What are some of the favorite design details you came across while working on this book?
I’m definitely a board geek. I geek out on people’s quivers for sure. My younger brother is an architect. So I geek out on architecture and design projects more because he’s so into those things. I love more of the DIY, smaller, simpler living homes. If I had to pick two it would be the first two chapters in the book. Jess and Malia’s place in Kauai is designed and built by Jay Nelson, who’s an awesome artist from the Bay area. It’s a really simple little cabin. They don’t have a lot of stuff in it, but the design of it is really cool. Then Randy Hild’s place is by a midcentury architect of the [Joseph] Eichler generation. It is just a classic California mid century modern home. I think those architectural features are the things that really excite me now more than anything.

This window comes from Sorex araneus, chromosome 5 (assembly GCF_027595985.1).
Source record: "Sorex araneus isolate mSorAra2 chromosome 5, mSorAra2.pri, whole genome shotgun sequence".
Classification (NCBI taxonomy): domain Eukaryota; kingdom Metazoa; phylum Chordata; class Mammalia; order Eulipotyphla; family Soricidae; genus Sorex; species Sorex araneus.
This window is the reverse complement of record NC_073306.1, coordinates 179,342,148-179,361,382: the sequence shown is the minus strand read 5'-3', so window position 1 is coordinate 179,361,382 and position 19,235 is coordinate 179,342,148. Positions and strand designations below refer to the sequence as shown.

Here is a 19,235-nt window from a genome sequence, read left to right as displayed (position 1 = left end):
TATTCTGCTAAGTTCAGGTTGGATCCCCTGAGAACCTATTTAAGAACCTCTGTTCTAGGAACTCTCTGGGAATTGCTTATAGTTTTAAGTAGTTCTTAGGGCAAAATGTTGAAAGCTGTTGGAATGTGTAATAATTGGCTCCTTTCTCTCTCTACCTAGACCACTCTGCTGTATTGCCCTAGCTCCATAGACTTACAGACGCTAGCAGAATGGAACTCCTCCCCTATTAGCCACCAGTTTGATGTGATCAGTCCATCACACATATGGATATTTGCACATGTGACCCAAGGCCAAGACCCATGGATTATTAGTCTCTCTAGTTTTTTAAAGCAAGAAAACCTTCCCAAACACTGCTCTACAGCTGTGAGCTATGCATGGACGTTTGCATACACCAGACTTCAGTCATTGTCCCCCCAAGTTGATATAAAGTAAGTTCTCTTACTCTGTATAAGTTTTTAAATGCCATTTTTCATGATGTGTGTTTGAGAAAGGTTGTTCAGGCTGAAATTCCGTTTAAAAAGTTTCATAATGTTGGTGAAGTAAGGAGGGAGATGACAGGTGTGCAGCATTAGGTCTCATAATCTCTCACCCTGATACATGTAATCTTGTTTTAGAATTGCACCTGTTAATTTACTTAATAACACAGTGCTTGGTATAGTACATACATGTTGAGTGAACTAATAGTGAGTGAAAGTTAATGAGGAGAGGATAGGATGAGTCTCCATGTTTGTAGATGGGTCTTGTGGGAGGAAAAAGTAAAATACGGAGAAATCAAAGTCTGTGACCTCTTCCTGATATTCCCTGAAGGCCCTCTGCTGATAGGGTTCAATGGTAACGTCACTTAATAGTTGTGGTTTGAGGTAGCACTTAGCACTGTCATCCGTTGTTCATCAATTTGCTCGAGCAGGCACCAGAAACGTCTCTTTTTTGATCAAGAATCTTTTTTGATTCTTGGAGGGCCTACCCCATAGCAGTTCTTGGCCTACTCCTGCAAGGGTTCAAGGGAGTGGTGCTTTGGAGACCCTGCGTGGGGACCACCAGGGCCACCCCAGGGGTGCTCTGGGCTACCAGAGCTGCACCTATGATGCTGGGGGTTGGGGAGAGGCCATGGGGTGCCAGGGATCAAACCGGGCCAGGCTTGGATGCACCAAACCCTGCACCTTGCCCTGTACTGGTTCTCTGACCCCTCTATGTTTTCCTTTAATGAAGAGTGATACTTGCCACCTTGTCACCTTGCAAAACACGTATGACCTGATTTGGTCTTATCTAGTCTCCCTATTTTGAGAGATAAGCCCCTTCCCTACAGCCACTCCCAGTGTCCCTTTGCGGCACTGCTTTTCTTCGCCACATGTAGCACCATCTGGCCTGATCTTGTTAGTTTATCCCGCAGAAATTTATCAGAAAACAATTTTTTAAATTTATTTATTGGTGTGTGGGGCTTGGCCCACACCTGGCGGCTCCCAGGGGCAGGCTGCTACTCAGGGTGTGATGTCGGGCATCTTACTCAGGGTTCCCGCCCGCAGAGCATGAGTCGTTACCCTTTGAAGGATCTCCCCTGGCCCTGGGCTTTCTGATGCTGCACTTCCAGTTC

Where do you live? Do you have your own surf shack?
I live in Mar Vista, which is right next to Venice. I’m originally from the East coast. I would say now my home does [qualify] because my architect brother was living with me and my wife. We had a two-car garage in the back, and he always wanted to do something different with it. He lived with us for a year and totally redid our garage and turned it into this beach cabin that’s two stories. It’s bigger than our actual house now and way nicer. It’s a really photogenic beach cabin. The intention was that he was going to move in but he got a sweet gig in New York. Now we’re Airbnb-ing it out, but we have our own Surf Shack now. It’s definitely been inspired by this project.